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Lesson 11

C++ Constructor Function Conclusion

In this module you learned how to use constructor member functions to create objects from classes.
In particular, you learned:
  1. How constructors and destructors provide management of class-defined objects
  2. How to use a constructor for initialization
  3. About the use of default constructors
  4. How to use constructor initializers
  5. How constructors can perform automatic conversions

Objects generally need to initialize variables or assign dynamic memory during their process of creation to become operative and to avoid returning unexpected values during their execution. A class can include a special function called a constructor, which is automatically called whenever a new object of this class is created. This constructor function must have the same name as the class, and cannot have any return type.


Wouldn’t it be nice to be able to initialize a rational object with a numerator and denominator, and have them properly reduced automatically? You can do that by writing a special member function that looks and acts a little like assign, except the name is the same as the name of the type (rational), and the function has no return type or return value.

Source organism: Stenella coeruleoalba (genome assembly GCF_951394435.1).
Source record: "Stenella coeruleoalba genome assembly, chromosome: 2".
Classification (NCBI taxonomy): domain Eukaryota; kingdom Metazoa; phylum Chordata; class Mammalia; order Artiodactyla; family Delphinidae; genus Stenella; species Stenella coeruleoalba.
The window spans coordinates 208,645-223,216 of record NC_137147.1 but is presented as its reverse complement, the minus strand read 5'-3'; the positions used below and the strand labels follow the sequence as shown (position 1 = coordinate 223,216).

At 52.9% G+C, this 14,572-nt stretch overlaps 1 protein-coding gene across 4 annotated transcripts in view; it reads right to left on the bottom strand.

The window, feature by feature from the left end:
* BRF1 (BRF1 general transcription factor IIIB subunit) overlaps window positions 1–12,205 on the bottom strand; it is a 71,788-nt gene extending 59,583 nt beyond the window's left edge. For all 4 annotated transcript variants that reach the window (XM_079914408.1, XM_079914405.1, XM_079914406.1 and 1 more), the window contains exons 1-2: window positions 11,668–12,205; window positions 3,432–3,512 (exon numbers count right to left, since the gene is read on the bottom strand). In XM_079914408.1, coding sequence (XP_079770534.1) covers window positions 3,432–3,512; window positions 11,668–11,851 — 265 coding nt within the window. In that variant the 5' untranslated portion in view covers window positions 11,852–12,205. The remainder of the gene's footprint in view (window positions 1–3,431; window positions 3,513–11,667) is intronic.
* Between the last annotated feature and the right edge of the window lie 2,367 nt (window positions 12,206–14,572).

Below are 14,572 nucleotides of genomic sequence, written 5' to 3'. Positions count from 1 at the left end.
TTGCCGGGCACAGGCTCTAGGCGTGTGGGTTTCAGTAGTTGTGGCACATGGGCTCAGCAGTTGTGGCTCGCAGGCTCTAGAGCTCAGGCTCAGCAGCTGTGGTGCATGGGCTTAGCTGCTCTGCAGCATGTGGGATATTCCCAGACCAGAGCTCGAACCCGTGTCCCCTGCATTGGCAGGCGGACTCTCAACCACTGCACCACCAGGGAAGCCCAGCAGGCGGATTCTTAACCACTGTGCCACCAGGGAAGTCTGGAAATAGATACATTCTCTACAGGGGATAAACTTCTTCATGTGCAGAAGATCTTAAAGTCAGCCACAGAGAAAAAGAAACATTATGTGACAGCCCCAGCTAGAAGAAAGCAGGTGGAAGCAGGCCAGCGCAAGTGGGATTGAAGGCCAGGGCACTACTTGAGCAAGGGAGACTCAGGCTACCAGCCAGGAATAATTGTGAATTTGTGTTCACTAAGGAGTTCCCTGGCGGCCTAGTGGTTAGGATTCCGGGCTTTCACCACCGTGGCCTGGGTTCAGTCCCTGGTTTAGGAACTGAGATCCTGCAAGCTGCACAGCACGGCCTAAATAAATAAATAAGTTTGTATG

Listing 4-11 shows how to write this special member function.
Listing 4-11
#include <cassert>
#include <cstdlib>
#include <iostream>
/* Compute GCD of two integers, using Euclid’s algorithm. */
int gcd(int n, int m)
n = std::abs(n);
while (m != 0) {
int tmp(n % m);
n = m;
m = tmp;
return n;
/// Represent rational number.
struct rational
/// Construct rational object, given numerator and denominator.
/// Always reduce to normal form.
/// @param num numerator
/// @param den denominator
/// @pre denominator > 0
rational(int num, int den)
: numerator{num}, denominator{den}

/// Assign numerator and denominator, then reduce to normal form.
/// @param num numerator
/// @param den denominator
/// @pre denominator > 0
void assign(int num, int den)
numerator = num;
denominator = den;

/// Reduce the numerator and denominator by their GCD.
void reduce()
 assert(denominator != 0);
 int div{gcd(numerator, denominator)};
 numerator = numerator / div;
 denominator = denominator / div;
int numerator; /// < numerator gets the sign of the rational value
int denominator; ///< denominator is always positive

int main()
rational pi{1420, 452};
std::cout << "pi is about " << pi.numerator << "/" << pi.denominator << '\n';

CPlus Constructor - Quiz

Click the Quiz link below to take a multiple-choice quiz covering the topics presented in this module.
C++ Constructor - Quiz